Impact on Media Convergence

Because developments in media convergence are outpacing the law, it is difficult to arrive at a system of clear and consistent court interpretations on copyright infringement occurring on digital platforms. Transformed distribution markets and production of original programming by content distributors have resulted in companies integrating independent third-party content and company-controlled content on the same content distribution platforms. While the current cases all stem from user-generated or user-controlled content, the analysis conflicts raise the question of whether and to what extent online distributors, such as YouTube, will be required to limit input or control over third-party content to remain immune from liability. As online distributors continue to combine the roles of Internet service provider and content producer, the applicability of safe harbor provisions has been called into question. Without consistent legal interpretations, it is only a question of time before the firewall between service provider–controlled content and user-generated content disintegrates. Unless these rules are reviewed in the context of current market conditions, the efficacy of safe harbor provisions may become severely limited and consequently increase the risk of liability for service providers, thereby stifling technological innovations and economic growth.

The uncertainties arising from uneven application of infringement and secondary liability doctrines is likely to impact the evolution of new, interconnected business models disproportionately to the traditional entertainment industry model, where distributors only distribute exclusively owned content. In nonlinear, user-driven online business models, it is foreseeable that content controlled by a service provider would be available alongside user-generated content. The troubling implications for media convergence under the secondary liability doctrine is the imprecise notion of control and when it triggers a duty to monitor or to identify and remove infringing content from a digital platform.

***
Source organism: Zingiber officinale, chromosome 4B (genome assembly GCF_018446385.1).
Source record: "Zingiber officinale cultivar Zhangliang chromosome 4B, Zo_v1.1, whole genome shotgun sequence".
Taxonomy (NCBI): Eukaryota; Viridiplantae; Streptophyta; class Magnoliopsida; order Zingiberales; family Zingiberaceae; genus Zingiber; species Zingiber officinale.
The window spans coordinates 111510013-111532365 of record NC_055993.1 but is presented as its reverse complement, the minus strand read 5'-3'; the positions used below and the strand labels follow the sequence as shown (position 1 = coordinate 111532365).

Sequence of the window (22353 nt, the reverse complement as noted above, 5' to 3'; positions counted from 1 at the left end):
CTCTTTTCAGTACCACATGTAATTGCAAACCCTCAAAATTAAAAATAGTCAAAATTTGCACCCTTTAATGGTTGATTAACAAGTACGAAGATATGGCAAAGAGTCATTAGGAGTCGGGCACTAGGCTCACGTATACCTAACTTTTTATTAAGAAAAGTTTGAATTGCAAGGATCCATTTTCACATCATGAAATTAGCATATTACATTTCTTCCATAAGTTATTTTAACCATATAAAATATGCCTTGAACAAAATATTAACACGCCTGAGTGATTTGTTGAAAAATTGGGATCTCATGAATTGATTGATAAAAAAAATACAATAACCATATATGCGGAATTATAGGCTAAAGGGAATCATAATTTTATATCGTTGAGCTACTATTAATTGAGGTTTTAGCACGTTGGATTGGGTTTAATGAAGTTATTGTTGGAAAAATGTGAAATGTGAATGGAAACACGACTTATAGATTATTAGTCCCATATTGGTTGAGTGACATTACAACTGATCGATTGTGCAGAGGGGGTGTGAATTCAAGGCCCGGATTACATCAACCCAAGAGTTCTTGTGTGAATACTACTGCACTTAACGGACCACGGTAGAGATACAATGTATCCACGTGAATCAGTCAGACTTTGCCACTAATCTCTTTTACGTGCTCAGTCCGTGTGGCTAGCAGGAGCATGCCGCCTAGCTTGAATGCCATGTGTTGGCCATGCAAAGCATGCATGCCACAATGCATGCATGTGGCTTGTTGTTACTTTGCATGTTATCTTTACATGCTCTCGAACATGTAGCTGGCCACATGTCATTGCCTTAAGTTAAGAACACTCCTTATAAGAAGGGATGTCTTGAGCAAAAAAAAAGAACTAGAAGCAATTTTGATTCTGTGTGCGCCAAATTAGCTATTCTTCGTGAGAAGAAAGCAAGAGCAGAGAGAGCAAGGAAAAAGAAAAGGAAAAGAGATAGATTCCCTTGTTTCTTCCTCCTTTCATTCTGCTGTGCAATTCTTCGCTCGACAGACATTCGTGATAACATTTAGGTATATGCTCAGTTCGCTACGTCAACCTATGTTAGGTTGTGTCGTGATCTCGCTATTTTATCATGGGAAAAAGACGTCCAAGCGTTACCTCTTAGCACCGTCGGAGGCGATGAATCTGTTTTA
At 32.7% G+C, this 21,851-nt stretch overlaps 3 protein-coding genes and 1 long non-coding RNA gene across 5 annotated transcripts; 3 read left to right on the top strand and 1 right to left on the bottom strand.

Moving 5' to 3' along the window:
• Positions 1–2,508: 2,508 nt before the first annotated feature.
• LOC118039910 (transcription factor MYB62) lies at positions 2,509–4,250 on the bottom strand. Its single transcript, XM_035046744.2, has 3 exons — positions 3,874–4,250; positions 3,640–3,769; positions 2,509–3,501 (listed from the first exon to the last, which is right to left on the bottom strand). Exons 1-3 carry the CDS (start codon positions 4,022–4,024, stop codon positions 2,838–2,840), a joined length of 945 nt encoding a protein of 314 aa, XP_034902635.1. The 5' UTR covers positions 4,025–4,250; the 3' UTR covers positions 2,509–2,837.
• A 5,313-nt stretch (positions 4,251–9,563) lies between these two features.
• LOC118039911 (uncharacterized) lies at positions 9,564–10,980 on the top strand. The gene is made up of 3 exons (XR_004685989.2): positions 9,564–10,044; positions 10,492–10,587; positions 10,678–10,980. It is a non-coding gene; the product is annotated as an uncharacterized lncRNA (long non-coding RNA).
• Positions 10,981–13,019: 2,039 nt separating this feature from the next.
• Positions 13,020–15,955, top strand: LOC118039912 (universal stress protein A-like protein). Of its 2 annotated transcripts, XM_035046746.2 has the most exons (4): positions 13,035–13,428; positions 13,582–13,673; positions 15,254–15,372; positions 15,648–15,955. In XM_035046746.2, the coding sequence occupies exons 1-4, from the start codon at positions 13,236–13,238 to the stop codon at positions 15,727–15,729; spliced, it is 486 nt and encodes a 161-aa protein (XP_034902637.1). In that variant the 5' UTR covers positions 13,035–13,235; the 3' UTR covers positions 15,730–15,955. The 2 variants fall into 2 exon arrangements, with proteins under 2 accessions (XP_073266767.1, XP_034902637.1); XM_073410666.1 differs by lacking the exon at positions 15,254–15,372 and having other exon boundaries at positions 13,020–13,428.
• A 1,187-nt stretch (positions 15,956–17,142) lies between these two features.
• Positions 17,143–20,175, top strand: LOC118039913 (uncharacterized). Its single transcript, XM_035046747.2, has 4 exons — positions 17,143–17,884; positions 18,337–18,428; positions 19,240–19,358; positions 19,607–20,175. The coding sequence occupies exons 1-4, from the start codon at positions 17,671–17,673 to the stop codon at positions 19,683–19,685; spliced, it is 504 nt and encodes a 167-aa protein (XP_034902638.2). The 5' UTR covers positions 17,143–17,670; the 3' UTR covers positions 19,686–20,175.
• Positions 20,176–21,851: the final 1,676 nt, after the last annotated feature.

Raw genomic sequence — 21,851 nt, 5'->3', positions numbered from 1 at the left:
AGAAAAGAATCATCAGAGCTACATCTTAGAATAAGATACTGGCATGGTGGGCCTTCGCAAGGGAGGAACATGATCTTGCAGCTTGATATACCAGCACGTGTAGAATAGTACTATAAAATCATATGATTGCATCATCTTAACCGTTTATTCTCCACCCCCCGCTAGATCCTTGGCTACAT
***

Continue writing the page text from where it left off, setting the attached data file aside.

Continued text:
This lack of clear legal guidelines creates an opening for an infringement action if there is any doubt, and can potentially subject legitimate businesses to unwarranted costly lawsuits. Until greater clarity is achieved in the application of copyright infringement and secondary liability to online content, the uncertainty of liability exposure is likely to have a substantial negative impact on development and growth rates in digital content distribution in the entertainment industries. Further, while larger players can withstand costly and protracted litigation (Viacom v. YouTube was originally filed in 2007—it is currently pending appeal), independent and smaller-scale producers do not have the same ability to do so, and therefore are disproportionately affected by forced content withdrawal in the face of infringement actions.

Conclusion

The legal system’s ability to keep pace with market transformations and to establish clear standards and consistent interpretations will significantly influence the industry’s growth and trajectory. The outcomes of copyright infringement and secondary liability actions define whether distribution business models fall within the confines of acceptable copyright practices and establish who has control of the market. The extent of legal liability that companies sustain will impact how much risk exposure they are willing to absorb and consequently their level of investment in new business models.

Legal developments in cases pursuing service provider liability will have a significant impact on the development of innovative digital distribution platforms. While Netflix, Amazon, Google, and many other technology companies in the digital content media market continue to develop innovative technologies and business models to meet the demands of a voracious mobile consumer, the legal landscape has not kept pace. With the rapid development of mobile technologies and evolution of consumer preferences, these personalized portable platform technologies will be the dominant distribution market within the next five years. Legal developments will also influence whether the content available in the market either remains predominantly content owned by media conglomerates or expands to include more diversified content sources.